Slowly, Adi started to get a little stronger. As she grew stronger it was clear that something was wrong. She screamed all of the time; she did not cry- she never cried, she screamed. When she was not sleeping or trying to eat, she was screaming – she seemed horrified all of the time. Yes, babies can be demanding, but you can usually find a way to help them. When I would try to comfort her and hold her, her arms and spine would posture away from me. There was nothing I could do to calm or comfort her.  The posturing or arching back was another subtle clue about her future. I later came to understand that this was a sign of a brain injury. She never made eye contact with me or looked at me; she never felt safe snuggling into my chest. It was an absolutely helpless feeling. We had a home health nurse come to the home every day to check that all the monitors were running correctly and to check her vitals. Every day I held out hope that the nurse would come and be able to offer me some advice that would help me comfort her – she could not.  In spite of it all I held out hope. Hope that she was going to grow out of this, perhaps this was colic – a lot of babies have colic…”she was just a little early”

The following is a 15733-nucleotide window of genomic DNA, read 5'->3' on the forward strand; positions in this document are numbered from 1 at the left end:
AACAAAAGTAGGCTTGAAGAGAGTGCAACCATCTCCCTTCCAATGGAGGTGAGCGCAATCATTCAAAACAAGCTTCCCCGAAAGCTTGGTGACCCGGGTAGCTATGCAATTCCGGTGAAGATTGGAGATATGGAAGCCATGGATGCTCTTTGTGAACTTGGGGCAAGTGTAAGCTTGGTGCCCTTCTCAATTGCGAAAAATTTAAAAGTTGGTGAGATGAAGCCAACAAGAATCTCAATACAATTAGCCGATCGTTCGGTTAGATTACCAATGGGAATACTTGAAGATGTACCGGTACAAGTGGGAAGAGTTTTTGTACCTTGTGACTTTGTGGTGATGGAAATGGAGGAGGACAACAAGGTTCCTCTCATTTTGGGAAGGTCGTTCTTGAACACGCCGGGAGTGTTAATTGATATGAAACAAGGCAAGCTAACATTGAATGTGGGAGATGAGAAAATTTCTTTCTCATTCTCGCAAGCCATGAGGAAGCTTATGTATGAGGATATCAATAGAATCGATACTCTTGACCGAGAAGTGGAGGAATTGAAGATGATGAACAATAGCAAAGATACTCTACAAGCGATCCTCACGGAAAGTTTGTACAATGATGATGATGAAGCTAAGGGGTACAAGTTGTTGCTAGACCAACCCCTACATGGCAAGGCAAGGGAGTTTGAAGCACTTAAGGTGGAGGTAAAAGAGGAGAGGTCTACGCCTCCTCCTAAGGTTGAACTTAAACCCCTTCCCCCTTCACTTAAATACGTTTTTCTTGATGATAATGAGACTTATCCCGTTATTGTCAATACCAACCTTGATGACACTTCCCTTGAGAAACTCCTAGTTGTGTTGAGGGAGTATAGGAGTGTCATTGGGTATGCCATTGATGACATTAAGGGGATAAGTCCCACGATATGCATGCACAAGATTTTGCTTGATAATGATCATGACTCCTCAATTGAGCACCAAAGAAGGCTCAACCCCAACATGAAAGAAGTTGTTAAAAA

going home

That day did come, it was time for me to go home – and leave Adisyn behind. I packed up my belongings, the “going home” outfit, and the car seat. I had spent so much time picking out the perfect outfit, with matching bows and blankets. I had imagined the pictures, and how much joy getting to go home with my baby would bring. As I packed up, I watched those thoughts slip through my fingers….that day would come, but it would never be what I imagined.  As I was being pushed down the hall to the parking lot, all of the emotions that I had had over the last few days came up all at once. My eyes welled up with tears; I cried and cried and cried. I got into the car, put my seat belt on, and rested my head on the passenger door window and cried. “How could this have happened?  I am going home, and my baby is not”.